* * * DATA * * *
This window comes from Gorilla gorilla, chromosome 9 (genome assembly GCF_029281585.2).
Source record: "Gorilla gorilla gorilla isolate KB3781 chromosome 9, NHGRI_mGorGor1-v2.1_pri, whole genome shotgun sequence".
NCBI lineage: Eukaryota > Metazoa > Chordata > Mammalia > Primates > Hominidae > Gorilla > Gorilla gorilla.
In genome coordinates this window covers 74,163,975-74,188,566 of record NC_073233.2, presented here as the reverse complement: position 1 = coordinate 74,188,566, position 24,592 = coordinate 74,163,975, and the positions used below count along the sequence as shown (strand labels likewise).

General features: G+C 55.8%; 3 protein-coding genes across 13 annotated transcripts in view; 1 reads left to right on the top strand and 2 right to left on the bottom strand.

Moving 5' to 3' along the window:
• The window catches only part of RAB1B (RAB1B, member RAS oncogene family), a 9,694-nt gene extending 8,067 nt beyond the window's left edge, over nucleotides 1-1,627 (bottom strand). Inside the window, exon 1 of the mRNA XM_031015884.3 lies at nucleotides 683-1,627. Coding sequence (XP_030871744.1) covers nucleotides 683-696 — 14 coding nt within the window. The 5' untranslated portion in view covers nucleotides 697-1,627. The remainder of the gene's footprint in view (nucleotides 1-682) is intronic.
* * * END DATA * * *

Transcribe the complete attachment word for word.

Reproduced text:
This window comes from Gorilla gorilla, chromosome 9 (genome assembly GCF_029281585.2).
Source record: "Gorilla gorilla gorilla isolate KB3781 chromosome 9, NHGRI_mGorGor1-v2.1_pri, whole genome shotgun sequence".
NCBI lineage: Eukaryota > Metazoa > Chordata > Mammalia > Primates > Hominidae > Gorilla > Gorilla gorilla.
In genome coordinates this window covers 74,163,975-74,188,566 of record NC_073233.2, presented here as the reverse complement: position 1 = coordinate 74,188,566, position 24,592 = coordinate 74,163,975, and the positions used below count along the sequence as shown (strand labels likewise).

General features: G+C 55.8%; 3 protein-coding genes across 13 annotated transcripts in view; 1 reads left to right on the top strand and 2 right to left on the bottom strand.

Moving 5' to 3' along the window:
• The window catches only part of RAB1B (RAB1B, member RAS oncogene family), a 9,694-nt gene extending 8,067 nt beyond the window's left edge, over nucleotides 1-1,627 (bottom strand). Inside the window, exon 1 of the mRNA XM_031015884.3 lies at nucleotides 683-1,627. Coding sequence (XP_030871744.1) covers nucleotides 683-696 — 14 coding nt within the window. The 5' untranslated portion in view covers nucleotides 697-1,627. The remainder of the gene's footprint in view (nucleotides 1-682) is intronic.